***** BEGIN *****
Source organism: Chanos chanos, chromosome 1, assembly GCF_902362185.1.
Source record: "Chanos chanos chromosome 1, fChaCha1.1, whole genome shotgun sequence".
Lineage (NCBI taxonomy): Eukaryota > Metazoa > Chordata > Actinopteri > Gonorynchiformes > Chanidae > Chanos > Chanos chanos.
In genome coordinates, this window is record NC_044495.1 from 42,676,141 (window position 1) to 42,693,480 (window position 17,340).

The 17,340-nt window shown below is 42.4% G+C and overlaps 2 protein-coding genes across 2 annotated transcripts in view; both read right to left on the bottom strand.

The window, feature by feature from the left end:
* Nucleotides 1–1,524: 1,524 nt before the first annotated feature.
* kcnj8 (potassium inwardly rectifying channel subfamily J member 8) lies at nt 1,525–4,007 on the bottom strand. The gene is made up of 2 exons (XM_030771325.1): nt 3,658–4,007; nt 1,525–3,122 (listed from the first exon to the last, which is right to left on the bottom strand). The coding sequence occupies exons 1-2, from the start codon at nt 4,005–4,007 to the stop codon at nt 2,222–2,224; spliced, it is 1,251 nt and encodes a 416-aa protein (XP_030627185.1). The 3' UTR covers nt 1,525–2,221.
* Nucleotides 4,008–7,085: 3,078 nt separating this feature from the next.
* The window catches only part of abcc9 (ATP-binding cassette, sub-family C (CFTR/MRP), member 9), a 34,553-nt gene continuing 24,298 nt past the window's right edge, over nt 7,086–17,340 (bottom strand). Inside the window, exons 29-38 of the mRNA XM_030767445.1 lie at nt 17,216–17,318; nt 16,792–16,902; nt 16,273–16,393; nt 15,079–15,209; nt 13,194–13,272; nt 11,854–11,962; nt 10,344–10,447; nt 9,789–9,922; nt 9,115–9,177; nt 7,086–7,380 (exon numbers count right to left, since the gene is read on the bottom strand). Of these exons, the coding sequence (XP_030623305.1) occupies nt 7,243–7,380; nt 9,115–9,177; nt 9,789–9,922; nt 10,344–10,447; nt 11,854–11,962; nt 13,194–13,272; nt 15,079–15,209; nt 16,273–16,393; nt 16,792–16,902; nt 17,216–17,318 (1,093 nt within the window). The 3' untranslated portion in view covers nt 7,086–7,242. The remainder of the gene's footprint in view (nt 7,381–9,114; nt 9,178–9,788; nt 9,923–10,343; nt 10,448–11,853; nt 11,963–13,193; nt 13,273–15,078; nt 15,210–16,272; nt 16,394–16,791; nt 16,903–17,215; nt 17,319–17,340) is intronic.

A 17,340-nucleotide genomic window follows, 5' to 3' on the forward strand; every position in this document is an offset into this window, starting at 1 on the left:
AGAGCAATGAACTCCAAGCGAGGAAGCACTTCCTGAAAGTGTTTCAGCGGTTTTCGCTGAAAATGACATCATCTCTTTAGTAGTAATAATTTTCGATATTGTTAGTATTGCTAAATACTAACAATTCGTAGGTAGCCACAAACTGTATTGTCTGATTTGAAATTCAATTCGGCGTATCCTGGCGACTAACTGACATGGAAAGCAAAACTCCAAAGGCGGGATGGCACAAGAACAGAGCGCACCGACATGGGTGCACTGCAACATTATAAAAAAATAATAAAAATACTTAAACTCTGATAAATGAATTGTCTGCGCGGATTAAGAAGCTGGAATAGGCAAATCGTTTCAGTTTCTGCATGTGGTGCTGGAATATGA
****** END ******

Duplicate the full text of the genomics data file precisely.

Source organism: Chanos chanos, chromosome 1, assembly GCF_902362185.1.
Source record: "Chanos chanos chromosome 1, fChaCha1.1, whole genome shotgun sequence".
Lineage (NCBI taxonomy): Eukaryota > Metazoa > Chordata > Actinopteri > Gonorynchiformes > Chanidae > Chanos > Chanos chanos.
In genome coordinates, this window is record NC_044495.1 from 42,676,141 (window position 1) to 42,693,480 (window position 17,340).

The 17,340-nt window shown below is 42.4% G+C and overlaps 2 protein-coding genes across 2 annotated transcripts in view; both read right to left on the bottom strand.

The window, feature by feature from the left end:
* Nucleotides 1–1,524: 1,524 nt before the first annotated feature.
* kcnj8 (potassium inwardly rectifying channel subfamily J member 8) lies at nt 1,525–4,007 on the bottom strand. The gene is made up of 2 exons (XM_030771325.1): nt 3,658–4,007; nt 1,525–3,122 (listed from the first exon to the last, which is right to left on the bottom strand). The coding sequence occupies exons 1-2, from the start codon at nt 4,005–4,007 to the stop codon at nt 2,222–2,224; spliced, it is 1,251 nt and encodes a 416-aa protein (XP_030627185.1). The 3' UTR covers nt 1,525–2,221.
* Nucleotides 4,008–7,085: 3,078 nt separating this feature from the next.
* The window catches only part of abcc9 (ATP-binding cassette, sub-family C (CFTR/MRP), member 9), a 34,553-nt gene continuing 24,298 nt past the window's right edge, over nt 7,086–17,340 (bottom strand). Inside the window, exons 29-38 of the mRNA XM_030767445.1 lie at nt 17,216–17,318; nt 16,792–16,902; nt 16,273–16,393; nt 15,079–15,209; nt 13,194–13,272; nt 11,854–11,962; nt 10,344–10,447; nt 9,789–9,922; nt 9,115–9,177; nt 7,086–7,380 (exon numbers count right to left, since the gene is read on the bottom strand). Of these exons, the coding sequence (XP_030623305.1) occupies nt 7,243–7,380; nt 9,115–9,177; nt 9,789–9,922; nt 10,344–10,447; nt 11,854–11,962; nt 13,194–13,272; nt 15,079–15,209; nt 16,273–16,393; nt 16,792–16,902; nt 17,216–17,318 (1,093 nt within the window). The 3' untranslated portion in view covers nt 7,086–7,242. The remainder of the gene's footprint in view (nt 7,381–9,114; nt 9,178–9,788; nt 9,923–10,343; nt 10,448–11,853; nt 11,963–13,193; nt 13,273–15,078; nt 15,210–16,272; nt 16,394–16,791; nt 16,903–17,215; nt 17,319–17,340) is intronic.

A 17,340-nucleotide genomic window follows, 5' to 3' on the forward strand; every position in this document is an offset into this window, starting at 1 on the left:
AGAGCAATGAACTCCAAGCGAGGAAGCACTTCCTGAAAGTGTTTCAGCGGTTTTCGCTGAAAATGACATCATCTCTTTAGTAGTAATAATTTTCGATATTGTTAGTATTGCTAAATACTAACAATTCGTAGGTAGCCACAAACTGTATTGTCTGATTTGAAATTCAATTCGGCGTATCCTGGCGACTAACTGACATGGAAAGCAAAACTCCAAAGGCGGGATGGCACAAGAACAGAGCGCACCGACATGGGTGCACTGCAACATTATAAAAAAATAATAAAAATACTTAAACTCTGATAAATGAATTGTCTGCGCGGATTAAGAAGCTGGAATAGGCAAATCGTTTCAGTTTCTGCATGTGGTGCTGGAATATGA